khaosworks: (Television)
It sounds like the set-up to a bad joke: "A vampire, a werewolf and a ghost share a flat together..."

Being Human review )
khaosworks: (Television)
I have the Complete I Dream of Jeannie DVD set, which comes in a cardboard case shaped like her bottle.

And in answer to your inevitable question: Sexy blonde parading every episode in a harem girl outfit, wants to cater to your every desire, and calls you "Master" all the time. What's not to like?
khaosworks: (Stargate Atlantis)
For those Stargate: Atlantis fans out there, a pre-air version (which seems pretty much complete to me) of the Season 5 opener, "Search and Rescue", is floating around the usual back channels.
khaosworks: (Life On Mars)
In other pre-air pilot news, I just watched the US version of Life on Mars. It's pretty much the same script as the first episode of the UK version, but of course set in 1972 Los Angeles instead of 1973 Manchester.

Given how much I enjoyed the UK version, I don't think I managed to approach it at all objectively, or maybe I'm too used to the original. It's workmanlike, but the performances and the performers had no chemistry at all, and as a result the whole thing seems actually boring and flat - the biggest tragedy of all being that Colm Meany as Gene Hunt is actually unfunny. Meany's a terrific actor, but his Hunt doesn't have the way Phillip Glennister's has of dominating the screen every time he enters it. One of the best things about Life on Mars was seeing the way John Simms and Glennister managed to focus your attention entirely on the relationship between these Sam and Gene: when they were in the same scene, they were the centre of the universe.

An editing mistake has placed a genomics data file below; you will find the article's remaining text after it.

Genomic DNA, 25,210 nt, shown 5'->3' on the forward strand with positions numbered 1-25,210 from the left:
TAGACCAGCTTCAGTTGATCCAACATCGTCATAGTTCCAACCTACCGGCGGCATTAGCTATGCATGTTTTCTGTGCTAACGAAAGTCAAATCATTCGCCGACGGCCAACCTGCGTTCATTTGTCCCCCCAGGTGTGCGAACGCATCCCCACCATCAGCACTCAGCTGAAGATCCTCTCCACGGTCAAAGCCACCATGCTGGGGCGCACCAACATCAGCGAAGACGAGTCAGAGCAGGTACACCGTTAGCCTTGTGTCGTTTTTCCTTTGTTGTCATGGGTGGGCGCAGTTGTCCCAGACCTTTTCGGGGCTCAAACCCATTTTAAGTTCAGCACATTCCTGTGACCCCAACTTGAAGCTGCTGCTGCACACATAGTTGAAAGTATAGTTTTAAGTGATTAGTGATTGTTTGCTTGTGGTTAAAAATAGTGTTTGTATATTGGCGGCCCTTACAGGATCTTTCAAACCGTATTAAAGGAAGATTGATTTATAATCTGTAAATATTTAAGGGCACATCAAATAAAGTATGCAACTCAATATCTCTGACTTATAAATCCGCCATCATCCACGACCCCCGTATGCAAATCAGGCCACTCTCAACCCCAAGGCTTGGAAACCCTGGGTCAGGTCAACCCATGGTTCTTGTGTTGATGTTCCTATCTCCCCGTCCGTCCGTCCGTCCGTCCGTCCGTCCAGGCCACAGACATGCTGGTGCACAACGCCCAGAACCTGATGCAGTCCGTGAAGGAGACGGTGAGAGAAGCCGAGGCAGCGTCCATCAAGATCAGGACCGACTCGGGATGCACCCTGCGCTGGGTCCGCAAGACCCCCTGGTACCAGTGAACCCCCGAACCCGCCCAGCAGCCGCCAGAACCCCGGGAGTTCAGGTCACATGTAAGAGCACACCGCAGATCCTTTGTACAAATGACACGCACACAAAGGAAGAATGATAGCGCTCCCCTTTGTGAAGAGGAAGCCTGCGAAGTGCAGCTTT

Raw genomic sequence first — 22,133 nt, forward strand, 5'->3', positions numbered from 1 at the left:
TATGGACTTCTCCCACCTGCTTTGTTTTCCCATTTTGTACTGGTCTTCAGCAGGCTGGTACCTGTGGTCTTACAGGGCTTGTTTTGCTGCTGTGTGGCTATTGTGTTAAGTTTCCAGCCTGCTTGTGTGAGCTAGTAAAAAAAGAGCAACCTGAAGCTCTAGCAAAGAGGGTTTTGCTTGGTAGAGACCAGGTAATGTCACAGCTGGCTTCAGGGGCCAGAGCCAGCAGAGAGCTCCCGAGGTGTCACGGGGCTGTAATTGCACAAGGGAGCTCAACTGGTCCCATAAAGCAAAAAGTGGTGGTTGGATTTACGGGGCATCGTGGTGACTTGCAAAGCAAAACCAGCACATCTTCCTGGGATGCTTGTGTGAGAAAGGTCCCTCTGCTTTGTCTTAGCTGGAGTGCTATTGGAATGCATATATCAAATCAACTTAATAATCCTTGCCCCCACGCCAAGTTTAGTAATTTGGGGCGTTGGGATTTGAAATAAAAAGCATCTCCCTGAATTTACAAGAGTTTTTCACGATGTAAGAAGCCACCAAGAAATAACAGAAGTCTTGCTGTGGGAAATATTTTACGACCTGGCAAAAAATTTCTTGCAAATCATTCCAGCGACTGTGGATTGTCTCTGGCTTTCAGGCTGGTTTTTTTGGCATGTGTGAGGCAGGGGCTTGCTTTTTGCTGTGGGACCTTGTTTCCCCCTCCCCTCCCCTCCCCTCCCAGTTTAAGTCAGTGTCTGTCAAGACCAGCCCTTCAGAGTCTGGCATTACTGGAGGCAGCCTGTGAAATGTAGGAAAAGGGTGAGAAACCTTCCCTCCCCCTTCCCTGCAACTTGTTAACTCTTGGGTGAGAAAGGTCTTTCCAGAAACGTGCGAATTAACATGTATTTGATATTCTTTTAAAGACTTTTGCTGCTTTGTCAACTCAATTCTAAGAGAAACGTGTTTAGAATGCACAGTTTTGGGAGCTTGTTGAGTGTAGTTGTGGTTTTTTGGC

Maybe it'd be better received by someone who's never seen the original. I don't know.

But it seems that it's all moot anyway, since this version of the pilot will likely never make it to air as David E. Kelley has left the show and they're not only changing the location from L.A. to New York, but also making changes in the cast. However, given that it's on the Fall schedule, that doesn't give them much time to get their shit together. And it doesn't look like they're going to.
khaosworks: (Television)
Mondays on ABC Family: The Middleman, based on a comic by Javier Grillo-Marxuach, one of the Lost guys. This one actually was pitched as a television pilot years ago, but it was rejected, and Grillo-Marxuach turned it into a comic book. Now it's back as a television show, and it's good campy fun in the tradition of The Tick, Men in Black, and Buckaroo Banzai. The effects aren't spectacular, but it more than makes up for it in terms of surreality. The pilot is still available on the ABC Family website for those in the US or the usual back channel sources for those who aren't.

Basic premise: Wendy Watson (Natalie Morales) is a seemingly ordinary young woman who finds herself recruited by the mysterious Middleman (Matt Keeslar), who receives his orders from a mysterious organization nicknamed OTS2K ("Organization Too Secret To Know"). Their job: to fight evil, so you don't have to. To this end they confront genetically enhanced lifeforms, mad scientists, cursed tubas and so on. Funny and fast paced with snappy dialogue, it's worth a look.

Trust me: quite apart from a hyperintelligent gorilla that quotes from Scarface and The Godfather while trying to take over the mob rackets in the city, anything that is going to involve Kung Fu Mexican Masked Wrestlers is going to be worth your time.